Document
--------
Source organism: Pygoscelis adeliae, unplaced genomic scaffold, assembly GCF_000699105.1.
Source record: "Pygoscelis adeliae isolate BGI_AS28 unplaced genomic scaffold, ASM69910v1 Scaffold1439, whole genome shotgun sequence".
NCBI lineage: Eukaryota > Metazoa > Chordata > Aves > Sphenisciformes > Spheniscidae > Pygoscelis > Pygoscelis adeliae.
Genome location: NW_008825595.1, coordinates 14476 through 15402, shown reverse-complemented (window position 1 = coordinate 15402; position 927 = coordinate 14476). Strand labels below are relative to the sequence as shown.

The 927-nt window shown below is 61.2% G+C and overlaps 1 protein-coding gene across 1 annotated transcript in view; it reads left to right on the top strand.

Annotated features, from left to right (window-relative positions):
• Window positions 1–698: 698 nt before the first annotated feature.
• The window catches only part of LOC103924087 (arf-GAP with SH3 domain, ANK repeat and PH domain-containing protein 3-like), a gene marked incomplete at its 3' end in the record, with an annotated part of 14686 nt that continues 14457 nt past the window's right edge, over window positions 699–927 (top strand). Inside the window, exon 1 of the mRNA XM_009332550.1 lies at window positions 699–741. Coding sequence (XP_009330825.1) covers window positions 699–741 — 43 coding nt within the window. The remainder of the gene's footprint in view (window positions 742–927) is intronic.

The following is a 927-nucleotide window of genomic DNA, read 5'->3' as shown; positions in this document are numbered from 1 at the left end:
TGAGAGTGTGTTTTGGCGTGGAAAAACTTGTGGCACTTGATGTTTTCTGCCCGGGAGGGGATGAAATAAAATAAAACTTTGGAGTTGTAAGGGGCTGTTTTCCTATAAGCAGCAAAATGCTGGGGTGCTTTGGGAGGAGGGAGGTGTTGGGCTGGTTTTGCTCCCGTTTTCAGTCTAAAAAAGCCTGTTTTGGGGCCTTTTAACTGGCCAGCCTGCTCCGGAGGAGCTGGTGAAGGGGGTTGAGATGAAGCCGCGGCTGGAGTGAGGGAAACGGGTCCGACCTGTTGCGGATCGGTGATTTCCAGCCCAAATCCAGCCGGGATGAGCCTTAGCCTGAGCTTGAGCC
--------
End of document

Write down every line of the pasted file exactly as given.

Source organism: Pygoscelis adeliae, unplaced genomic scaffold, assembly GCF_000699105.1.
Source record: "Pygoscelis adeliae isolate BGI_AS28 unplaced genomic scaffold, ASM69910v1 Scaffold1439, whole genome shotgun sequence".
NCBI lineage: Eukaryota > Metazoa > Chordata > Aves > Sphenisciformes > Spheniscidae > Pygoscelis > Pygoscelis adeliae.
Genome location: NW_008825595.1, coordinates 14476 through 15402, shown reverse-complemented (window position 1 = coordinate 15402; position 927 = coordinate 14476). Strand labels below are relative to the sequence as shown.

The 927-nt window shown below is 61.2% G+C and overlaps 1 protein-coding gene across 1 annotated transcript in view; it reads left to right on the top strand.

Annotated features, from left to right (window-relative positions):
• Window positions 1–698: 698 nt before the first annotated feature.
• The window catches only part of LOC103924087 (arf-GAP with SH3 domain, ANK repeat and PH domain-containing protein 3-like), a gene marked incomplete at its 3' end in the record, with an annotated part of 14686 nt that continues 14457 nt past the window's right edge, over window positions 699–927 (top strand). Inside the window, exon 1 of the mRNA XM_009332550.1 lies at window positions 699–741. Coding sequence (XP_009330825.1) covers window positions 699–741 — 43 coding nt within the window. The remainder of the gene's footprint in view (window positions 742–927) is intronic.

The following is a 927-nucleotide window of genomic DNA, read 5'->3' as shown; positions in this document are numbered from 1 at the left end:
TGAGAGTGTGTTTTGGCGTGGAAAAACTTGTGGCACTTGATGTTTTCTGCCCGGGAGGGGATGAAATAAAATAAAACTTTGGAGTTGTAAGGGGCTGTTTTCCTATAAGCAGCAAAATGCTGGGGTGCTTTGGGAGGAGGGAGGTGTTGGGCTGGTTTTGCTCCCGTTTTCAGTCTAAAAAAGCCTGTTTTGGGGCCTTTTAACTGGCCAGCCTGCTCCGGAGGAGCTGGTGAAGGGGGTTGAGATGAAGCCGCGGCTGGAGTGAGGGAAACGGGTCCGACCTGTTGCGGATCGGTGATTTCCAGCCCAAATCCAGCCGGGATGAGCCTTAGCCTGAGCTTGAGCC